If you were to find yourself, as I did, prostrate and naked on a bench in an infernal steam sauna, your face mashed into a pile of birch leaves as a hulking Russian banschik beats you with bundles of oak branches, you might question your life choices — which is precisely the point of the signature parenie treatment at Banya No.1 in East London.
Fortunately, your head is protected from the extreme heat by a monogrammed felt hat (i.e., if you can’t see it, then maybe it’s not happening), thereby enabling you the clarity to consider that this traditional Russian detoxifying treatment at Banya No. 1 is a favorite of celebrities such as Kate Moss and Justin Bieber as is the honey-and-coffee scrub and the Siberian body wash.
Rejuvenation is all but guaranteed after the three-hour treatment package, which includes access to the steam sauna, plunge pool and massage room. Apart from the sense of exhilaration that follows, what might be most remarkable about this authentic Russian spa is its location in London.
And yet, a recent wellness-focused week sponsored by VisitBritain and London & Partners (as well as Visit Bath and Cotswolds) revealed a range of treatments at various luxury properties that were as diverse as England’s population.
At the Indian-infused Lalit London, for example, the ayurveda-based Rejuve spa offers shirodhara therapy, during which a continuous stream of warm medicated oil is poured onto the third-eye chakra, which might be followed by a frangipani floral wrap and coconut-milk scrub.
Situated alongside the Tower Bridge on the south bank of the Thames, the 70-room, luxury hotel opened in 2017 in a former boys school, memories of which linger amid the restored Victorian architecture of a resplendent three-room suite housed in the former headmaster’s quarters.
A member of Small Luxury Hotels of the World, the property is the first European expansion of the Lalit brand, based in India, hence the presence of London’s only Naan’ery offering freshly baked Indian breads cooked in a cast-iron tandoor oven. The school’s magnificent Grade II-listed Great Hall is home to the pan-Indian restaurant Baluchi, while the Headmaster’s Room offers Champagne and cognacs served beneath an extraordinary mother-of-pearl ceiling.
Baths in Bath
Farther afield, in the city of Bath, guests at the Royal Crescent Hotel & Spa enter into a rarefied realm reflective of the fabled spa town’s 18th-century heyday as a fashionable resort for the aristocracy. Designated a Unesco World Heritage Site in 1987, Bath is a showcase of Georgian architecture featuring the city’s signature golden honey-hued limestone, most notably at the Circus; the Grand Pump Room adjacent to the Roman-built baths; and the Assembly Rooms, where 18th-century social arbiter and dandy Beau Nash presided as self-appointed Master of Ceremonies for the city’s flourishing social scene.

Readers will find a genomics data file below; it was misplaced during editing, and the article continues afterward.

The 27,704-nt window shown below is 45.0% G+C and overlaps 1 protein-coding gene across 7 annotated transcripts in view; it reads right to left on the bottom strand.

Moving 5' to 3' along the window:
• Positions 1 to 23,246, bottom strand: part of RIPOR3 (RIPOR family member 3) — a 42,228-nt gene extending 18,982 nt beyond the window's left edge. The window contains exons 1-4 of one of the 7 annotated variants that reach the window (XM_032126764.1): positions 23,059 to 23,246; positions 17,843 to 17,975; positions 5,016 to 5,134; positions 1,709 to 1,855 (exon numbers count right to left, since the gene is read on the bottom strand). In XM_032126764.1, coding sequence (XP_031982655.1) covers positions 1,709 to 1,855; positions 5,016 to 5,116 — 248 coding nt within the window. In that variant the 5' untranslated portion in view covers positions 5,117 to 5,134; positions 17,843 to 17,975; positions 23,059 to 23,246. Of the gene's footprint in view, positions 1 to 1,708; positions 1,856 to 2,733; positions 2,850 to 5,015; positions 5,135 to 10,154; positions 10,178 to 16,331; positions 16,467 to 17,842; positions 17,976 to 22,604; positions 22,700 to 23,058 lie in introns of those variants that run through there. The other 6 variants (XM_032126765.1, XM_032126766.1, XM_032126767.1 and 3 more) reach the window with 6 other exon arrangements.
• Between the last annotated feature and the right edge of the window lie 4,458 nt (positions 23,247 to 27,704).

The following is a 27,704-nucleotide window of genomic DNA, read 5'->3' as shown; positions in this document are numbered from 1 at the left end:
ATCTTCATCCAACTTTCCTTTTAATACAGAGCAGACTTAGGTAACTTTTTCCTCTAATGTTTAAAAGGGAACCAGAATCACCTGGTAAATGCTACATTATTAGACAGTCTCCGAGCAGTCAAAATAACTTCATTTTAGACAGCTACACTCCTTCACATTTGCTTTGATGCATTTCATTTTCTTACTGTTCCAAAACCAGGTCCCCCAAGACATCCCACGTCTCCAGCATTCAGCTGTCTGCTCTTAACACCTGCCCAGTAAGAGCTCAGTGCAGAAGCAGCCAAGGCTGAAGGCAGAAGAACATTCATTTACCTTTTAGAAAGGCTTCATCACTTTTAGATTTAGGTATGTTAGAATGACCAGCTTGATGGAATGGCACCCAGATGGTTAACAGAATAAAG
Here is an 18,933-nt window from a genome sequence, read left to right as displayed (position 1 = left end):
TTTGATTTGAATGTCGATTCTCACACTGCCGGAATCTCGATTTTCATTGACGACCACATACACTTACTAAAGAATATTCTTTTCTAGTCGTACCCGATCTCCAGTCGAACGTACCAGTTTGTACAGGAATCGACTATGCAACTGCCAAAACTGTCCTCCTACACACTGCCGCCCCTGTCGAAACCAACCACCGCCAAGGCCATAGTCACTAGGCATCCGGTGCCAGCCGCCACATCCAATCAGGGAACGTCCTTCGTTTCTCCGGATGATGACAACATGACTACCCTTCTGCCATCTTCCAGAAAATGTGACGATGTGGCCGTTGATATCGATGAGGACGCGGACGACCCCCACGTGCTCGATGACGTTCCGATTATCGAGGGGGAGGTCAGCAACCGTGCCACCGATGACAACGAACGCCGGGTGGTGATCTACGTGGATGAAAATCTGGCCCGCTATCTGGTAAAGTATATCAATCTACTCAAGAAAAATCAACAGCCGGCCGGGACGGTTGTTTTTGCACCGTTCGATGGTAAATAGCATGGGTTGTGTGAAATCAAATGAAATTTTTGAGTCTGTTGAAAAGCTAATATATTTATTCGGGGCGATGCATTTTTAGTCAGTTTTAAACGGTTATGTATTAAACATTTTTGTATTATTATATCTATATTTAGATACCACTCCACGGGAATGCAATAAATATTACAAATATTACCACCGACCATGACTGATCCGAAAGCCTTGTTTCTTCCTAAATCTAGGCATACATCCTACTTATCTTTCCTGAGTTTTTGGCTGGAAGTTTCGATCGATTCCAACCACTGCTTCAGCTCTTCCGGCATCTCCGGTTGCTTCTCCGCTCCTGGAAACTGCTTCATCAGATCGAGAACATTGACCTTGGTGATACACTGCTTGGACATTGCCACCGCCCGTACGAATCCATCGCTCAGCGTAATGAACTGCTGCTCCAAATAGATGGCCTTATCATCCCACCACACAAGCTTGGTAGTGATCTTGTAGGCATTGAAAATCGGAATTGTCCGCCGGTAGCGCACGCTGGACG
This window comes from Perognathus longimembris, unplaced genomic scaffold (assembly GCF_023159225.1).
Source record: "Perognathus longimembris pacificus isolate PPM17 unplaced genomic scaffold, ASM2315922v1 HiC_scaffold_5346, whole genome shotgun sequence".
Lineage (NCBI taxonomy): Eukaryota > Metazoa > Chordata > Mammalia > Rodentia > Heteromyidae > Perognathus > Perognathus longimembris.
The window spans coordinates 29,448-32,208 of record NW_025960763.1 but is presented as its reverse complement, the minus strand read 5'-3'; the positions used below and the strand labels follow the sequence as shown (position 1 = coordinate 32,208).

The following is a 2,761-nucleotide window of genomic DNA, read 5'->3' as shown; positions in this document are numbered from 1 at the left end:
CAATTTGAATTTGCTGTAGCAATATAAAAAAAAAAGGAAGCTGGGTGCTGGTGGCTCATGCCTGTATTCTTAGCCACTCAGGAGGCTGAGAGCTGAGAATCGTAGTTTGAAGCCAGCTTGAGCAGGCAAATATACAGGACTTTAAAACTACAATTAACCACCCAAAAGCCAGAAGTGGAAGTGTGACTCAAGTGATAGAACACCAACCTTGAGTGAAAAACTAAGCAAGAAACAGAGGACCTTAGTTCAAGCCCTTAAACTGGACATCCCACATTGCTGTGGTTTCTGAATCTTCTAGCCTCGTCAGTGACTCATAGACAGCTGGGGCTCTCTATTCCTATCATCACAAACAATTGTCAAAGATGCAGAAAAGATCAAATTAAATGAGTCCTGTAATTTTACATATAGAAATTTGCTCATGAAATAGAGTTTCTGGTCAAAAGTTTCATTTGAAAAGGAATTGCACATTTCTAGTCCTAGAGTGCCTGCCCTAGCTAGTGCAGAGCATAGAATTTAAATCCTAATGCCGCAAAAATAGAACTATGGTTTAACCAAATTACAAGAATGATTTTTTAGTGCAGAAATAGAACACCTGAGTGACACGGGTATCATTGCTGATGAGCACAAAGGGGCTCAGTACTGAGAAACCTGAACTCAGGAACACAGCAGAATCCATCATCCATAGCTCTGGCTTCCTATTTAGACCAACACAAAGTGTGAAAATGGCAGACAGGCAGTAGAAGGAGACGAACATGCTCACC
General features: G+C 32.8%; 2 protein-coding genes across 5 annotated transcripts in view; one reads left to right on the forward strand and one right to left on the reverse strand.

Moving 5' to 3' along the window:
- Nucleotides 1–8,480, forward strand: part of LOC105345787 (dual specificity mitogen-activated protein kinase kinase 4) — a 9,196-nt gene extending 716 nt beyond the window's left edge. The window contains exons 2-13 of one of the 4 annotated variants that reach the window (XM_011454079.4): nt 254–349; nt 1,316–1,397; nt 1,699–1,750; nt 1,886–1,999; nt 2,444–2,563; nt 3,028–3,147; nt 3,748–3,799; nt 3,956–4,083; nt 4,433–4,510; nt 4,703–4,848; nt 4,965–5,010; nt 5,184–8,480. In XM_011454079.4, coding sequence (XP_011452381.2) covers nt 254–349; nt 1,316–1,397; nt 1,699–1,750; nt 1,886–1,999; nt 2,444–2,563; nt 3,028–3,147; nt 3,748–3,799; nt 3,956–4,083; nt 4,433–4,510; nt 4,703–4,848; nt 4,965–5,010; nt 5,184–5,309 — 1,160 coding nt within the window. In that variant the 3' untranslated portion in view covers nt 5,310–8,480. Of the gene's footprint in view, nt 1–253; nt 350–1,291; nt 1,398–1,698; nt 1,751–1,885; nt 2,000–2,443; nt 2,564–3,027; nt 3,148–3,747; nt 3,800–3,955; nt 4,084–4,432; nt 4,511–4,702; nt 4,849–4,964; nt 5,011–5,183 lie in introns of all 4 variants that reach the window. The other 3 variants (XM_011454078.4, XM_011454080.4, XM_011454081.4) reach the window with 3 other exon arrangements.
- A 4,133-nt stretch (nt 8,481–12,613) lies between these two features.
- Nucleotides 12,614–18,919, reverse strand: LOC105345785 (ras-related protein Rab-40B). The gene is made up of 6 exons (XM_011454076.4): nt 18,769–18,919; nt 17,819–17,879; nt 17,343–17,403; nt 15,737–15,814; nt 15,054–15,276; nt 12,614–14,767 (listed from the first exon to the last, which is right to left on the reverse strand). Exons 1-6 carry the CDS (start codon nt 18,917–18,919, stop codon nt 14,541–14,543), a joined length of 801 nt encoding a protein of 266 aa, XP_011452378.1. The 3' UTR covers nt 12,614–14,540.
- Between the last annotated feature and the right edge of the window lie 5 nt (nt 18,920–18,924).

Befitting Nash’s hauteur and his influence over the British royals and the Bath hierarchy, the suite bearing Nash’s name at the Royal Crescent includes a conservatory and a library as well two bathrooms and a master bedroom. A member of Traveller Made and Pride of Britain Hotels, the five-star property retains the high style and decorum associated with Nash during Bath’s reign as a royal escape.
Beyond its two adjoining mansion houses, the 45-room hotel opens onto landscaped gardens that lead to additional Georgian structures that house the Dower House Restaurant and the Montagu Bar.
At the hotel’s Spa & Bath House, treatments are based on the wuxing (or five elements) theory from traditional Chinese medicine and complemented by salt-infused sauna, herbal steam room and separate pools for vitality and relaxation. A flight of Taittinger Champagne in the spa garden recalls the effervescent spirit of Nash and his select circle, for whom Bath provided a luxurious pleasure playground.
Meanwhile, amid the five-county realm known as the Cotswolds, the royals convene at Cheltenham to cheer on their favorite thoroughbreds at National Hunt racing’s Cheltenham Festival. Overlooking the world-famous racecourse, the five-star luxury hotel Ellenborough Park sits atop the Cotswolds’ highest point and offers guests access to the races via a private drive through landscaped grounds.
Built in the 15th century as a country house, the 61-room property encompasses manicured lawns, gardens, a gazebo, a heated pool and a croquet court, all surrounded by 90 acres of bucolic countryside.
A four-course dinner at the Royalist, one of the hotel’s private dining rooms with a marble fireplace, is served by liveried waitstaff.
In the splendor of the Great Hall with its wood-paneled walls, chandeliers, fireplaces and minstrels’ gallery, the hotel’s indulgent Afternoon Tea fuels fantasies of grandeur — and a possible sighting of the scandalous 19th-century beauty Lady Ellenborough, whose elegant joie de vivre permeates this extraordinary estate.
As a restorative counterbalance to such indulgent extravagance, London’s new Inhabit hotel offers detox and wellness weekends that include meditation, yoga, cooking classes and nature walks. Or book another birch-branch beating at Banya No.1.
To find your inner royal, Norwegian Air offers nonstop flights to London from 11 U.S. cities, including three daily flights from New York JFK, and luxury at a reasonable price on Norwegian Premium, which includes lounge access as a complement to its Premium in-flight experience on the 787 Dreamliner.
Room rates start at $350 at the Lalit London, $450 at the Royal Crescent and $250 at Ellenborough Park.
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